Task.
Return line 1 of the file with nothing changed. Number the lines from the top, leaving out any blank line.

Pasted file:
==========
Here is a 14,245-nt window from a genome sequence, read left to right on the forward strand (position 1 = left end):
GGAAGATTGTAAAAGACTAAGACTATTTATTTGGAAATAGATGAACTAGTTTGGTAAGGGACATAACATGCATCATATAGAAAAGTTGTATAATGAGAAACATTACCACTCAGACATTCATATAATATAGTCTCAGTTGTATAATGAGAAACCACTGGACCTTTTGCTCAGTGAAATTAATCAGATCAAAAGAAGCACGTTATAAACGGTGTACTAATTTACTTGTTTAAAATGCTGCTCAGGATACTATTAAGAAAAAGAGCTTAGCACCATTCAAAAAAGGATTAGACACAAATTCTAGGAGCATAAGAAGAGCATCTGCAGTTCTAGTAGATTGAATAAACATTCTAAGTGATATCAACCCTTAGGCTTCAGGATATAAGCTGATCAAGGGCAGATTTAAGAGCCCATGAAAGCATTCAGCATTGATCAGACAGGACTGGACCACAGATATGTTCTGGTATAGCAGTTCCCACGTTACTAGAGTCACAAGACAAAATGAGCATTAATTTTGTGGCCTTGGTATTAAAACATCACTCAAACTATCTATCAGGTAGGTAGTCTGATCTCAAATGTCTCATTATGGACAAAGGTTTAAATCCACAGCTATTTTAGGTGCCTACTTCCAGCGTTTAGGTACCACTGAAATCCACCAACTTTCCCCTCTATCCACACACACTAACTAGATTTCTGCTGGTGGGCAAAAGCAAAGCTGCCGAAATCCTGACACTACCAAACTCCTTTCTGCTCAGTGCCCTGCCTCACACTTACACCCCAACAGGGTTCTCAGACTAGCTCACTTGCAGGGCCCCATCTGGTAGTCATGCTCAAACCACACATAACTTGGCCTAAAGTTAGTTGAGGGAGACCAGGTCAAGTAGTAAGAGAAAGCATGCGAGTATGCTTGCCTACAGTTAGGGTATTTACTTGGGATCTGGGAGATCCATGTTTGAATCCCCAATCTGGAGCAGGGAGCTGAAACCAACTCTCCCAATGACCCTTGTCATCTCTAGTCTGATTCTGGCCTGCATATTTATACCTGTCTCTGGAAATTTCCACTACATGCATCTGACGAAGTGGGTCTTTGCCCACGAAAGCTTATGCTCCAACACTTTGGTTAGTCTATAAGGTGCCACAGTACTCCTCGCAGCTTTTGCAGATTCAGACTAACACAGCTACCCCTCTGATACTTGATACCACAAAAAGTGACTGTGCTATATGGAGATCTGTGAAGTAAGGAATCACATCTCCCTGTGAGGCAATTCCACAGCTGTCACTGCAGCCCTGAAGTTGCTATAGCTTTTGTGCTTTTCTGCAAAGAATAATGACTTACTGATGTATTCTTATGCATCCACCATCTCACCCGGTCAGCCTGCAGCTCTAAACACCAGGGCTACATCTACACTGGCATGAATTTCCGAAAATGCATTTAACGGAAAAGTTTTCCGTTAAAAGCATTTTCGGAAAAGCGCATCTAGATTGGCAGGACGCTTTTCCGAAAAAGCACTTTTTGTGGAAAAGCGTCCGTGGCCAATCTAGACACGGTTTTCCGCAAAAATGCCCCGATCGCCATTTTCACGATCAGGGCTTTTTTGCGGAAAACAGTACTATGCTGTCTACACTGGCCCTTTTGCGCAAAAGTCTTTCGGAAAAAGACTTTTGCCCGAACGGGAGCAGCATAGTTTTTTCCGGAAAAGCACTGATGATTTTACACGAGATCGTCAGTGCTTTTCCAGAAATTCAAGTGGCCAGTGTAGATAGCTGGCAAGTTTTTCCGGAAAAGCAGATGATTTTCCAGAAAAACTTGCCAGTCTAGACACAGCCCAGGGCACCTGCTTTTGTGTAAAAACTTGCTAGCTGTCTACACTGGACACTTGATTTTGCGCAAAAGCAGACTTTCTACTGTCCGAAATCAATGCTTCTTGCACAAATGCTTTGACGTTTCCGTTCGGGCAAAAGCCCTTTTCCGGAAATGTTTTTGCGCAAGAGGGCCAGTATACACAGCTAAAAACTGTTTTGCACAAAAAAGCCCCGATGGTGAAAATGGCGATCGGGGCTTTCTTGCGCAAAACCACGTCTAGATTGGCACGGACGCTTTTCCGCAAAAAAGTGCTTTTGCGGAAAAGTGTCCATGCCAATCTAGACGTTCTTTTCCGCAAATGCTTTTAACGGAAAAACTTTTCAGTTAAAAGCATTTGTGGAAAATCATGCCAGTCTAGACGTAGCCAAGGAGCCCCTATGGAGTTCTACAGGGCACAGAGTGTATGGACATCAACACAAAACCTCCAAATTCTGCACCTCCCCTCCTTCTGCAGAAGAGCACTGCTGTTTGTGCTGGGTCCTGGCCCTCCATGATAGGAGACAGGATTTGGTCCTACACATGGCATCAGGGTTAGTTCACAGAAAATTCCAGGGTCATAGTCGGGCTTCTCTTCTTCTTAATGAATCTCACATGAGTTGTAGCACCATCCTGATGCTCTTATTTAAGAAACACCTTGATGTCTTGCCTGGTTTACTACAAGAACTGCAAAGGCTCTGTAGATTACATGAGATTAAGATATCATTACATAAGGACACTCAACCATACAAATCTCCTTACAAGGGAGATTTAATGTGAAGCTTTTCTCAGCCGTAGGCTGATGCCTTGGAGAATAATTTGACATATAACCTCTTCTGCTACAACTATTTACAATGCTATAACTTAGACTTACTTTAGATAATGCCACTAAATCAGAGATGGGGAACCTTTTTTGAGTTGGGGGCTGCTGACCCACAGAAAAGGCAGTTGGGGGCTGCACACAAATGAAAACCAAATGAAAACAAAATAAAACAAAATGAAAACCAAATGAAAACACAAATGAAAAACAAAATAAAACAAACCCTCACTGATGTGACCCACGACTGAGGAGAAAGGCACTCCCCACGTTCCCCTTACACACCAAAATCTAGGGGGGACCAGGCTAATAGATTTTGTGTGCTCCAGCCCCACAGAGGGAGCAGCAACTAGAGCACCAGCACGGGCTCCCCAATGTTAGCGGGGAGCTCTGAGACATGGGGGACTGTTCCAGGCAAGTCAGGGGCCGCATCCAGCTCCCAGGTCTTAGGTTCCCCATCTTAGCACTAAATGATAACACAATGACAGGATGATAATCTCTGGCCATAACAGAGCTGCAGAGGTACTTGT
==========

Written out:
Here is a 14,245-nt window from a genome sequence, read left to right on the forward strand (position 1 = left end):